1787: A longboat crew from the English Ship Imperial Eagle is attacked and massacred near the site of the Quadra attack at the mouth of the Hoh River. English Captain Charles Barkley names Destruction Island and The Destruction River (Hoh) for the incident. Barkley sails north and discovers the Strait of Juan de Fuca.
1788: English fur trader John Meares observes Juan de Fuca’s stone pillar at the mouth of the Strait of Juan de Fuca. Meares replaces a broken spar with a local fir to become the first European logger on the Olympic Peninsula.
1788: Robert Duffin, one of Meare’s officers, is sent on a longboat expedition from Nootka on Vancouver Island down the Strait of Juan de Fuca to the site of present-day Port Townsend. Duffin was attacked by what were presumed to be S’Klallam Indians west of Discovery Bay with arrows, clubs and stone bludgeons. Several of the crew were wounded. The longboat was said to be pierced “in a thousand places with arrows.”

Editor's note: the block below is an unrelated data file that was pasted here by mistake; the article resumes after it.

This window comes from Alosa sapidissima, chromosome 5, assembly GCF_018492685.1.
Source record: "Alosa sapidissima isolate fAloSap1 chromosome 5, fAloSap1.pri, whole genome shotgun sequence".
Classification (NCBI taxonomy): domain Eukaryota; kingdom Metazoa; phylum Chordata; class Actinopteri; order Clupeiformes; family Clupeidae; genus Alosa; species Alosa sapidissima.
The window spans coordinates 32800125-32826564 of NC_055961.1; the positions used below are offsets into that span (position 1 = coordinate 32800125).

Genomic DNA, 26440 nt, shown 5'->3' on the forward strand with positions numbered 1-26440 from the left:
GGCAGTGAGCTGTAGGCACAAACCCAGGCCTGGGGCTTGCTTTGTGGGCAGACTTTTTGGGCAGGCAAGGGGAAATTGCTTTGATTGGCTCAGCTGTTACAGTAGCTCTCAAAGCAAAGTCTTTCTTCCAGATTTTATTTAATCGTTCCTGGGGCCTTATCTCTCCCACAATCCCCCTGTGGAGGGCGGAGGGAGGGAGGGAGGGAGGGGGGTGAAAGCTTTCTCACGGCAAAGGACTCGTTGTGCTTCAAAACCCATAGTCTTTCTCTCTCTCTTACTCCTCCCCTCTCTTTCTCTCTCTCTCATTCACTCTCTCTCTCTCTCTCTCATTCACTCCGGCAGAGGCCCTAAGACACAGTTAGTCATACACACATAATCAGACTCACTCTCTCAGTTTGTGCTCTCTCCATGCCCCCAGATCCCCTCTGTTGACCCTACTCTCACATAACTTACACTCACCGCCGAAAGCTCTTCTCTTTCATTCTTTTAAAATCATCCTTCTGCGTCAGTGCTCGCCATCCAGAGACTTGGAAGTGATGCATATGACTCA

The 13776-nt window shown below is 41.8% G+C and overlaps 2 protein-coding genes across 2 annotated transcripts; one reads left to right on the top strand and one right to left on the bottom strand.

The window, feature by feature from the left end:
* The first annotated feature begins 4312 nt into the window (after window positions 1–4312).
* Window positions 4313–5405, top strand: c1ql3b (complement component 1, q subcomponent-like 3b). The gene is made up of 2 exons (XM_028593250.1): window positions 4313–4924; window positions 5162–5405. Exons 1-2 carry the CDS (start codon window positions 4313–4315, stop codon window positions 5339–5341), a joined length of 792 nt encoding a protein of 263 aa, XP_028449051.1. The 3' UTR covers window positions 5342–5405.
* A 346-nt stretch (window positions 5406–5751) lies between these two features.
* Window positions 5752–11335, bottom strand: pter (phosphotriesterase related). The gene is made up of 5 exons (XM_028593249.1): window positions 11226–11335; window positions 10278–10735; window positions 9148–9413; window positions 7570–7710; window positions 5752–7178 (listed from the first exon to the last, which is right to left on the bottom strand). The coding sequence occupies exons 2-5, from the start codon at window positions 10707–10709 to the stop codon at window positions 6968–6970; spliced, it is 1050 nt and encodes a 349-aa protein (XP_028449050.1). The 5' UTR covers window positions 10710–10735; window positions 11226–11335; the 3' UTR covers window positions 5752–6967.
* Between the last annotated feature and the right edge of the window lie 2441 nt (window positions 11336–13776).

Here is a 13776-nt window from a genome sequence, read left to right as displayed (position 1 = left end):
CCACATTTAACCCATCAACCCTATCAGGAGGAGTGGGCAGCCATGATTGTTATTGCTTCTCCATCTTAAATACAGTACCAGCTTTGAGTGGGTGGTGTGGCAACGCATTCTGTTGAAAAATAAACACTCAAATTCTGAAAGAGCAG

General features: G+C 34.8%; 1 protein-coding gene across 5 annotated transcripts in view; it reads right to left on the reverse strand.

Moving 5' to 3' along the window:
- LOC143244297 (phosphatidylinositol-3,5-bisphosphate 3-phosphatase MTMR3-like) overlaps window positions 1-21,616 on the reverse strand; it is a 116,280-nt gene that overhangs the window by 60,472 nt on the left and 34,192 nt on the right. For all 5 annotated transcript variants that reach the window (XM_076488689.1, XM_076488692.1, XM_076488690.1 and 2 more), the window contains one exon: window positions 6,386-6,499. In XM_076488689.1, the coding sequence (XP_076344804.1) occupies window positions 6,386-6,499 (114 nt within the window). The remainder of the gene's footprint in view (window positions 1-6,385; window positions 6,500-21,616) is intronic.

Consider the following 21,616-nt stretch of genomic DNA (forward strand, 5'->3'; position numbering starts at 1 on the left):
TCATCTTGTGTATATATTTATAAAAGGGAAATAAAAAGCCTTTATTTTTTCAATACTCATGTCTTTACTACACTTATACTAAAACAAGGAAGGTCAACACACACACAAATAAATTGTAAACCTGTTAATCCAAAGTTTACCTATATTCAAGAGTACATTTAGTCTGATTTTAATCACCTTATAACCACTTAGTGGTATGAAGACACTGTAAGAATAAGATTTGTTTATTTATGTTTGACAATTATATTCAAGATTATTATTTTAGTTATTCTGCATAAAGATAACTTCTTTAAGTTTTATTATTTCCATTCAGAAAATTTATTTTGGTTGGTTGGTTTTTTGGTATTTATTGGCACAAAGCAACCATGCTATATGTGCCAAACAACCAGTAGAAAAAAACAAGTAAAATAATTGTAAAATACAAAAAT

1789: The American captains John Kendrick and Robert Gray, the latter of which would later discover the Columbia River, enter the Strait of Juan de Fuca and go as far as Clallam Bay. On a voyage around Vancouver Island, Gray trades an old iron chisel for sea-otter furs worth $8,000 dollars in China. Gray trades the furs for tea, which he sold in Boston. Gray became the first American to sail around the world.
1789: The English captains James Colnett and William Douglas are arrested at Nootka Sound for violating Spain’s territory. This became known as the Nootka Incident.
1790, July: Manuel Quimper purchases berries and salmon “of a hundred pounds weight” from natives off the mouth of the Elwha River. Quimper plants a cross at what is now Jamestown and later at Neah Bay to claim possession for Spain.
1790, Oct. 28: The Nootka Convention is forced on Spain by England under threat of a war. It establishes a joint occupation between Spain and England where sovereignty would be determined by occupation and represents the high-water mark of the Spanish Empire.